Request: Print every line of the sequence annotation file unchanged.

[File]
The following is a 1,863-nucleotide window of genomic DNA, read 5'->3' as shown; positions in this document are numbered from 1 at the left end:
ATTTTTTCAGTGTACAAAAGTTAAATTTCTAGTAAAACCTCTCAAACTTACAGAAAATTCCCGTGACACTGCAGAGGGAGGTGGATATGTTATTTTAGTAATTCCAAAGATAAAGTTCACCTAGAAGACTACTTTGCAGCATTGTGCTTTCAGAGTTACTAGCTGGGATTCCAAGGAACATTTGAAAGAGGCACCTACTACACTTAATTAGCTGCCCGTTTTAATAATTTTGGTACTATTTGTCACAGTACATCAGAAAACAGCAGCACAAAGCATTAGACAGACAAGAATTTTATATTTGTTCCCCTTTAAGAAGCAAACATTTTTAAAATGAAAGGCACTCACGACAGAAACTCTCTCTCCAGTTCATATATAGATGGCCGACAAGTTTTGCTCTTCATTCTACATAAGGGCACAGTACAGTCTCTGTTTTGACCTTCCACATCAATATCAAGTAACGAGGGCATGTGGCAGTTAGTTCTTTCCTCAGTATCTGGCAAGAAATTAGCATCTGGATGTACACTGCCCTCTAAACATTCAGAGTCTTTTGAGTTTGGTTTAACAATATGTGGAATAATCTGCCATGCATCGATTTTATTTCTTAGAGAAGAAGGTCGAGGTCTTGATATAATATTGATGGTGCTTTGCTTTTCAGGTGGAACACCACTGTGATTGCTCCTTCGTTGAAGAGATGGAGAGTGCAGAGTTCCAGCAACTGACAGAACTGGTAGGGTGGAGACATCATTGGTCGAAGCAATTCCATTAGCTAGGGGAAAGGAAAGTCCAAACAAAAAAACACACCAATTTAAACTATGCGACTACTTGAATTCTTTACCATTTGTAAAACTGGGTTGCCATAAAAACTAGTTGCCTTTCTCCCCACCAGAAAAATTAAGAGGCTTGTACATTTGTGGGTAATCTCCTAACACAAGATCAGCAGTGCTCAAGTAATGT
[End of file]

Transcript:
The following is a 1,863-nucleotide window of genomic DNA, read 5'->3' as shown; positions in this document are numbered from 1 at the left end:
ATTTTTTCAGTGTACAAAAGTTAAATTTCTAGTAAAACCTCTCAAACTTACAGAAAATTCCCGTGACACTGCAGAGGGAGGTGGATATGTTATTTTAGTAATTCCAAAGATAAAGTTCACCTAGAAGACTACTTTGCAGCATTGTGCTTTCAGAGTTACTAGCTGGGATTCCAAGGAACATTTGAAAGAGGCACCTACTACACTTAATTAGCTGCCCGTTTTAATAATTTTGGTACTATTTGTCACAGTACATCAGAAAACAGCAGCACAAAGCATTAGACAGACAAGAATTTTATATTTGTTCCCCTTTAAGAAGCAAACATTTTTAAAATGAAAGGCACTCACGACAGAAACTCTCTCTCCAGTTCATATATAGATGGCCGACAAGTTTTGCTCTTCATTCTACATAAGGGCACAGTACAGTCTCTGTTTTGACCTTCCACATCAATATCAAGTAACGAGGGCATGTGGCAGTTAGTTCTTTCCTCAGTATCTGGCAAGAAATTAGCATCTGGATGTACACTGCCCTCTAAACATTCAGAGTCTTTTGAGTTTGGTTTAACAATATGTGGAATAATCTGCCATGCATCGATTTTATTTCTTAGAGAAGAAGGTCGAGGTCTTGATATAATATTGATGGTGCTTTGCTTTTCAGGTGGAACACCACTGTGATTGCTCCTTCGTTGAAGAGATGGAGAGTGCAGAGTTCCAGCAACTGACAGAACTGGTAGGGTGGAGACATCATTGGTCGAAGCAATTCCATTAGCTAGGGGAAAGGAAAGTCCAAACAAAAAAACACACCAATTTAAACTATGCGACTACTTGAATTCTTTACCATTTGTAAAACTGGGTTGCCATAAAAACTAGTTGCCTTTCTCCCCACCAGAAAAATTAAGAGGCTTGTACATTTGTGGGTAATCTCCTAACACAAGATCAGCAGTGCTCAAGTAATGT